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Posted 17 Apr 2016

Native Win32 API OpenGL Tutorial - Part 2

, 17 Apr 2016
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In this second part, we will create an OpenGL MDI application

The source and files are in Visual Studio 2013 format.

Introduction

In this second article, we will expand the simple OpenGL application from Part 1 into a standard MDI interface application. Here, each MDICHILD window will contain the fuctionality of the single application from part 1.

Background

In part one, we had a single render context which belonged to the only application window. What we will now do is move much of the functionality away from the application window and onto the MDICHILD window. So we will have multiple render contexts operating at once and the organization we undertook in lesson 1 becomes the key. In later lessons, we will add threads and the drawing complexity will go up another level.

The key part to understand this lesson is understanding the MDI Application and behaviour. MDI Applications are based around an invisible or transparent Window class that exists in the area that is drawn in a normal application window. This special Window class is called an MDIClient and although invisible, it is involved in controlling the behaviours of the MDIChildren windows that are inserted into it.

The MDIClient is responsible for all those MDI special things like the minimize and maximize behaviours, tiling and cascading and a wealth of other unique features. They are worth reading some articles on if you want to use this sort of application. For our MDI application, we will make our OpenGL windows and insert them into the MDIClient and allow the standard behaviours to work.

Using the Code

Our pseudo code from lesson 1 remains unchanged except it is moved from the application window and onto the MDIChild window and we add a cleanup step when closing. Thus, each MDIChild runs the sequence:

1.) Initialize OpenGL for window (Called Once)
2.) Scale the OpenGL viewPort (Initial Call)
repeat
3.) Draw the scene
4.) Transfer the scene to screen
until window closes
5.) Window closing cleanup OpenGL memory and stuff used

** Note Item 2) the scale process also gets called if the window changes size

We use the same structure to hold our data as per Lesson 1, only this time each MDIChild creates a structure and it is attached to each MDI child. The initialization of step 1 returns a render context specific to the MDIChild and thus each MDIChild has its own render context.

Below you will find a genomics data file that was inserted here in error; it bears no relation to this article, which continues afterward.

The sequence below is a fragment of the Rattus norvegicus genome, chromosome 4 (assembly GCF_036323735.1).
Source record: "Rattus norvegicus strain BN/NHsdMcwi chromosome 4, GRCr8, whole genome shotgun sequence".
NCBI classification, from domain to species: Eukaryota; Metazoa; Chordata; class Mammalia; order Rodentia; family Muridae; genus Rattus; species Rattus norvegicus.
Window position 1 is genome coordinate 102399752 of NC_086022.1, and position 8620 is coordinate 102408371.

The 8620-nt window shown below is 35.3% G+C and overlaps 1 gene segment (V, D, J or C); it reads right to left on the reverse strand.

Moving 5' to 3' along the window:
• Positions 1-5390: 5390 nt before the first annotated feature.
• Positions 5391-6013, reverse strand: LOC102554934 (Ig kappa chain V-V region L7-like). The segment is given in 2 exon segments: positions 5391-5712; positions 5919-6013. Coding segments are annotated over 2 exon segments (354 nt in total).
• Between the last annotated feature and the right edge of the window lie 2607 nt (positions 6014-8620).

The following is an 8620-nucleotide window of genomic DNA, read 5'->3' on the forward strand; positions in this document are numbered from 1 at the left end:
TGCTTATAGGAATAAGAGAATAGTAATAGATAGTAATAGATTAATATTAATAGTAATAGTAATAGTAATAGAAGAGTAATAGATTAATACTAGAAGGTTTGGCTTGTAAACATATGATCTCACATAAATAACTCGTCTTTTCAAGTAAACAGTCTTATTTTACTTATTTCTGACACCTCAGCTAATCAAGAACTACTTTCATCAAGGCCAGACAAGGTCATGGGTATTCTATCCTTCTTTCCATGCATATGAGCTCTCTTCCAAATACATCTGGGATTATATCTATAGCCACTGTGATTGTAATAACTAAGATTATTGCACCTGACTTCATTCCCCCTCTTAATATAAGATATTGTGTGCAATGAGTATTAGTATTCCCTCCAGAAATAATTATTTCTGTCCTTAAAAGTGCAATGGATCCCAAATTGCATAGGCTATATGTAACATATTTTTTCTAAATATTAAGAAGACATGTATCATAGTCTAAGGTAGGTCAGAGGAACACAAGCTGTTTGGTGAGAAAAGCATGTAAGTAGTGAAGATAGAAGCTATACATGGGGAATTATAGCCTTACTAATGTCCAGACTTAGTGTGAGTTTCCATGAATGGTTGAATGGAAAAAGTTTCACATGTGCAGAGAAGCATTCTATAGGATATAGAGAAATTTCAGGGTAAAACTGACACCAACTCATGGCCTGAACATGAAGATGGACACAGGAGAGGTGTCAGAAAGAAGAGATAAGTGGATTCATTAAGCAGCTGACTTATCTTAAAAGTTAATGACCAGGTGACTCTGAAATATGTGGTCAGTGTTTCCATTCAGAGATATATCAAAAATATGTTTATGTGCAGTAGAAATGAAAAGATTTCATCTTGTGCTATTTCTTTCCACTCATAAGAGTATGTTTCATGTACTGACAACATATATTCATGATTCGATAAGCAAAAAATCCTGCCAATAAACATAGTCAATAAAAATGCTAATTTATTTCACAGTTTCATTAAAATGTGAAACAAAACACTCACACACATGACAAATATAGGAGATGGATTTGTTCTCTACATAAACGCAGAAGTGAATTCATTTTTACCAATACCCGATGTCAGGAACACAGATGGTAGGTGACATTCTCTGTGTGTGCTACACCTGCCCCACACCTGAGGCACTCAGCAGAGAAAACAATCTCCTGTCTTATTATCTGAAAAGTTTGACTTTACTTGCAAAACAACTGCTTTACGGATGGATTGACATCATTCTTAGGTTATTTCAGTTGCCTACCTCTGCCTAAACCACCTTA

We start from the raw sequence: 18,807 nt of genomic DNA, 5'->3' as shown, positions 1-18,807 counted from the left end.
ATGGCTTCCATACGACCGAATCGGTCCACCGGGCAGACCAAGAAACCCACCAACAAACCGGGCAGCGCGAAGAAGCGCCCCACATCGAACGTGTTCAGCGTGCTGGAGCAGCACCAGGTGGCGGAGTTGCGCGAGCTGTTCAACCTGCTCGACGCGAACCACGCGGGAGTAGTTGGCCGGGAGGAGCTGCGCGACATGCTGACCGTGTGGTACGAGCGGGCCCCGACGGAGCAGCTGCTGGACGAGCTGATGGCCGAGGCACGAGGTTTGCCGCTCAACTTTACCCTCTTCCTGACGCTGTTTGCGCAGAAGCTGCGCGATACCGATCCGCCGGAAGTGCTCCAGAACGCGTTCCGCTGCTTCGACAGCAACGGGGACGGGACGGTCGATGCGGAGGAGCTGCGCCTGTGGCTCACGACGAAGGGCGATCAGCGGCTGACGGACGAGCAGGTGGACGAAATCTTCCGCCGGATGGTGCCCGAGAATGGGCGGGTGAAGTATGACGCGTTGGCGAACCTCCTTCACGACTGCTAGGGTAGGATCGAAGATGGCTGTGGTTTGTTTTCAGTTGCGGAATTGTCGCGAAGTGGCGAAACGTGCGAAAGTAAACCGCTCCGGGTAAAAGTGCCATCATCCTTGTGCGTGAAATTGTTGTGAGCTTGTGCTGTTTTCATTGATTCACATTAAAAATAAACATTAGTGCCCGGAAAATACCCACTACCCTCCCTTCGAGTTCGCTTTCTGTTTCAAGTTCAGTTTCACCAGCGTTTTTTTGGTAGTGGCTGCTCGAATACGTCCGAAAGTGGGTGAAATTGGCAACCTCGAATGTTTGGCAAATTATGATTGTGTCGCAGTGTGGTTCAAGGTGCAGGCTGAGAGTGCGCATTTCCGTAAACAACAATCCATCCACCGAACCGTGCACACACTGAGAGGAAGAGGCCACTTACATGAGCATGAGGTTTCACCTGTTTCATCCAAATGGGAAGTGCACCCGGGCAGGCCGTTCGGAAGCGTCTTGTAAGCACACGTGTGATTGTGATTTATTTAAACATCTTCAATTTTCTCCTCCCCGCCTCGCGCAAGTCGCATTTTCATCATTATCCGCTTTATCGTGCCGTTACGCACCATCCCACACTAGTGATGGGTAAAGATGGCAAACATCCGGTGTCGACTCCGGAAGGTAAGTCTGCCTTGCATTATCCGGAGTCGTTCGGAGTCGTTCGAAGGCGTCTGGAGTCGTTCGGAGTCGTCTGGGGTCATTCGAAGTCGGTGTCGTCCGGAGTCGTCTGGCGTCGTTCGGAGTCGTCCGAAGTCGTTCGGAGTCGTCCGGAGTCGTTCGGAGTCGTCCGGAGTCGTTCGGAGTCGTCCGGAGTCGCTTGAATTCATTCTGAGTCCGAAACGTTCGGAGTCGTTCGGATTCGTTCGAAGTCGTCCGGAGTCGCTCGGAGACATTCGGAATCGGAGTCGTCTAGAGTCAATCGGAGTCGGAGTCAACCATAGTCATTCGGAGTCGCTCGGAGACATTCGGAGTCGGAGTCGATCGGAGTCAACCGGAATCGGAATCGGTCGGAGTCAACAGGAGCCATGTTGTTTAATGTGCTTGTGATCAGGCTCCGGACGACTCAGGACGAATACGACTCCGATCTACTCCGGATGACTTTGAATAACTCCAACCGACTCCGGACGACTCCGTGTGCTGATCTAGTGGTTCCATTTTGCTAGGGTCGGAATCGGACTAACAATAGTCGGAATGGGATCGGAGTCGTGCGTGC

The MDIChild handler becomes the site of all the OpenGL calls. The create of the MDI child will cause creation of a new render context which will be stored in its own database structure on the window itself. Each MDIChild will therefore have its own data structure and messages which create operations on the windows becomes unique to the data structure attached to each MDIChild. So each MDI child can be doing different things without having to track any complexity for the OpenGL system itself.

What seemed like a slightly complex data holding arrangement in lesson 1 makes data management obvious and simple in our MDI. There are other faster ways to attach data to Windows but they are more complex than SetProp/GetProp but this is the easiest for our target audience of beginners. Later, as we move into games and faster render situations, we will discuss other methods to deal with this.

For this application, the MDIChild shown below is where all the OpenGL is called and controlled from and it is worth looking at the process and equating it back up to the pseudocode above.

 static LRESULT CALLBACK OpenGLMDIChildHandler (HWND Wnd, UINT Msg, WPARAM wParam, LPARAM lParam) 
{
    switch (Msg){ 
        case WM_CREATE:    {                             // WM_CREATE MESSAGE
                GLDATABASE* db = (GLDATABASE*) malloc(sizeof(GLDATABASE)); // Allocate structure
                db->Rc = InitGL(Wnd);                    // Initialize OpenGL & get render context